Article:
Tampakan mine operator seeks tighter security due to attacks

Edwin G. Espejo

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Several security personnel of the mine have been killed in attacks staged by rebel and tribal groups

Visualization of the Tampakan mining site by Parsons Brinckerhoff for Xstrata Copper

MANILA, Philippines – Sagittarius Mines Inc (SMI) has taken steps to tighten security at its copper and gold project in Tampakan, South Cotabato following successive violent attacks by rebel and tribal groups.

SMI, through British security consulting firm Global Securities Solutions Inc (G4S), was scouting for a security expert, with experience in “armed response.”

Among others, the security expert must be able to “control unplanned events,” according to a job posting by G4S.

SMI is the local operator of the $6-billion Tampakan mine, which is owned by UK-based Xstrata Plc and Australian miner Indophil Resources.

The mine has been attacked by members of the New People’s Army (NPA) and an indigenous tribe belonging to the Blaan community, who oppose the planned commercial operations of the project by 2016.

In June, a retired police colonel, who was a security official of SMI, and a security guard were killed in an ambush staged by Blaan in Kimlawis village in Kiblawan, Davao del Sur. This followed the killing of another SMI security guard in Barangay Tablu, Tampakan in May.

Tribe leader Daguil Capion claimed responsibility for the deaths. He is opposing what he says is SMI’s encroachment into their ancestral lands.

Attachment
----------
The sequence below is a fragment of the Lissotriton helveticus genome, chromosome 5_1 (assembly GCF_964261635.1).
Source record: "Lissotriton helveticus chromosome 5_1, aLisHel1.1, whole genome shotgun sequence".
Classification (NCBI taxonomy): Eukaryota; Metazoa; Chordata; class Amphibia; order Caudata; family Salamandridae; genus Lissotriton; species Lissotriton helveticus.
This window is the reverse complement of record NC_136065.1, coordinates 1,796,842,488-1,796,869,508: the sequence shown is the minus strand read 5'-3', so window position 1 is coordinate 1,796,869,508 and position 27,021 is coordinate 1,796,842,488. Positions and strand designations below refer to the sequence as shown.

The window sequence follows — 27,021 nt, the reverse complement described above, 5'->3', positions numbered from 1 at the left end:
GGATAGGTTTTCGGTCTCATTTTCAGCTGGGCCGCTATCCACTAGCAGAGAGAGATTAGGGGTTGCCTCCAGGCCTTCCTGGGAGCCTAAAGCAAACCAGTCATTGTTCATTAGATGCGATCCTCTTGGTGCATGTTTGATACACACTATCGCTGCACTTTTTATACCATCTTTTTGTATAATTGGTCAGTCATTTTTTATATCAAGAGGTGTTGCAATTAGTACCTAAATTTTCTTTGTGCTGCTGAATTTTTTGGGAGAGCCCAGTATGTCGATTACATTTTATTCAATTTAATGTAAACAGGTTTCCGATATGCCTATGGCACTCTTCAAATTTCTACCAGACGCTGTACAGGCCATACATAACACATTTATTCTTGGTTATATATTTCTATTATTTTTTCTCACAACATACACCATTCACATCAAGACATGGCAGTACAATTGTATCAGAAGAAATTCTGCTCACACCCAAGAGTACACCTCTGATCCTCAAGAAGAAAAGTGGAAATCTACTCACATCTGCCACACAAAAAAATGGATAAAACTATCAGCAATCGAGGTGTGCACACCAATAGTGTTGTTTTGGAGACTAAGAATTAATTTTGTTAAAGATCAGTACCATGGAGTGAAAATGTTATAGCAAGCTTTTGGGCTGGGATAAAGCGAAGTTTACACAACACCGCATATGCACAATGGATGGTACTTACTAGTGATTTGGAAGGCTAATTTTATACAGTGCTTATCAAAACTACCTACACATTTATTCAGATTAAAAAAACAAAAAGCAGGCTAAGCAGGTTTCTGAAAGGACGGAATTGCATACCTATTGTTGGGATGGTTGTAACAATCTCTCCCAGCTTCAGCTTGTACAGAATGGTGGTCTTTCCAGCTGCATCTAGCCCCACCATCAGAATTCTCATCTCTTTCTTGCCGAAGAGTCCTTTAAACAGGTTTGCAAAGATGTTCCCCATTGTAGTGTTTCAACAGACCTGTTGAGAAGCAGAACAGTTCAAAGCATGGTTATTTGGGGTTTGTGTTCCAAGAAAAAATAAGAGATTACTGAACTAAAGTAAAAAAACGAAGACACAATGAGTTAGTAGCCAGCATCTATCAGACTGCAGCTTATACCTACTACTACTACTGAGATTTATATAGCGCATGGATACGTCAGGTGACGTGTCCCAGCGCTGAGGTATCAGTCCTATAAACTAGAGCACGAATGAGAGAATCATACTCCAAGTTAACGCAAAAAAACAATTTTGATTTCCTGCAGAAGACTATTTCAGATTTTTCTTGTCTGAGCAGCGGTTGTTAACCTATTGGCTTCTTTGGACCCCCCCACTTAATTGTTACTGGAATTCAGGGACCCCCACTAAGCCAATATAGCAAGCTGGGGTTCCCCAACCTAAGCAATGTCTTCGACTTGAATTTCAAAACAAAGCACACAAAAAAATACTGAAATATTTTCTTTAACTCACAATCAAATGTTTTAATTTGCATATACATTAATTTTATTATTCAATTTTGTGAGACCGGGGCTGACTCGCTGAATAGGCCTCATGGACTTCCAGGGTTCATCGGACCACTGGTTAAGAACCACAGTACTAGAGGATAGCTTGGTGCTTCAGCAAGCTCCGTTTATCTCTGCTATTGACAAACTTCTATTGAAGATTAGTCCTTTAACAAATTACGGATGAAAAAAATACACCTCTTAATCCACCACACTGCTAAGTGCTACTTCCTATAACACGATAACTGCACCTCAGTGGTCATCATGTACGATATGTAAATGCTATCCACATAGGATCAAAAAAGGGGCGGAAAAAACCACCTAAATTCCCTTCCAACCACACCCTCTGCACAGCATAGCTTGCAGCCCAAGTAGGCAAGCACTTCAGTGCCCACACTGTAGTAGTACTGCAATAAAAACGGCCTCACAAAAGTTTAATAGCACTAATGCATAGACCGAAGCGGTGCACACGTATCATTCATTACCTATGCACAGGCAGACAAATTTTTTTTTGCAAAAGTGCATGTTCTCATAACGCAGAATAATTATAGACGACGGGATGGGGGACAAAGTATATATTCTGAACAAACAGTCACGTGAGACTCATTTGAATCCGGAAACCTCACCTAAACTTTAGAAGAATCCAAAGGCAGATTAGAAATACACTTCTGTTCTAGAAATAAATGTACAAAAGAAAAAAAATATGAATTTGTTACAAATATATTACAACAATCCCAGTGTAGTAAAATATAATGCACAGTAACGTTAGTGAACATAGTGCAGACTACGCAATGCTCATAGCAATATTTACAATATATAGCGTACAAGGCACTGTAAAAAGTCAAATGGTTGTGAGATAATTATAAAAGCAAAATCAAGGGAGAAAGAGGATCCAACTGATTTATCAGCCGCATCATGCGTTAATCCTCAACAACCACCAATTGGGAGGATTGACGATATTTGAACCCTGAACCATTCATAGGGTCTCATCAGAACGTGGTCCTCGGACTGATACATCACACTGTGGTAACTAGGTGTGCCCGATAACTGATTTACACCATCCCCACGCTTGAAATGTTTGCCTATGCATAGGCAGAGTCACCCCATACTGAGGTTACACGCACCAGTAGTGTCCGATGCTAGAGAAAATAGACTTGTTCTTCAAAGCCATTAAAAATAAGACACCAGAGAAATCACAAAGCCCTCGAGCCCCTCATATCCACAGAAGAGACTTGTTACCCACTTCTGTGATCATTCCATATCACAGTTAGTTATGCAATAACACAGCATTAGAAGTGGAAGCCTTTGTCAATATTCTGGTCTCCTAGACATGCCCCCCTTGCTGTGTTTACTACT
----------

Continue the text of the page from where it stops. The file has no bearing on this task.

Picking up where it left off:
The attacks against SMI officials and its mine site started as early as 2008. On New Year’s Day that year, some 80 fully armed NPA members raided the Tampakan mine and abducted a village official, who they later executed.

The following year, the same NPA rebels attacked the Tampakan police station, whose unit was providing security to SMI.

In 2011, 3 drill contractors of the mining company were killed in an ambush believed to be staged by Capion’s group. In the same year, SMI’s offsite land acquisition officer Cris Bual was gunned down while jogging near his home in Davao City.

In all these incidents, SMI temporarily suspended operations and resumed them only when violence subsided.

SMI is facing stiff opposition from the Catholic Church as well as various environment groups for its planned mining operations.

Bishop Dinulado Gutierrez of the Diocese of Marbel has repeatedly warned that violence at the mine site may escalate once commercial operations start.

SMI was denied an environmental clearance certificate by the Environment Management Bureau of the Department of Environment and Natural Resources on account of a South Cotabato ban on open pit mining, the method it is using in its project.

But SMI is hopeful the ban would soon be lifted. – Rappler.com

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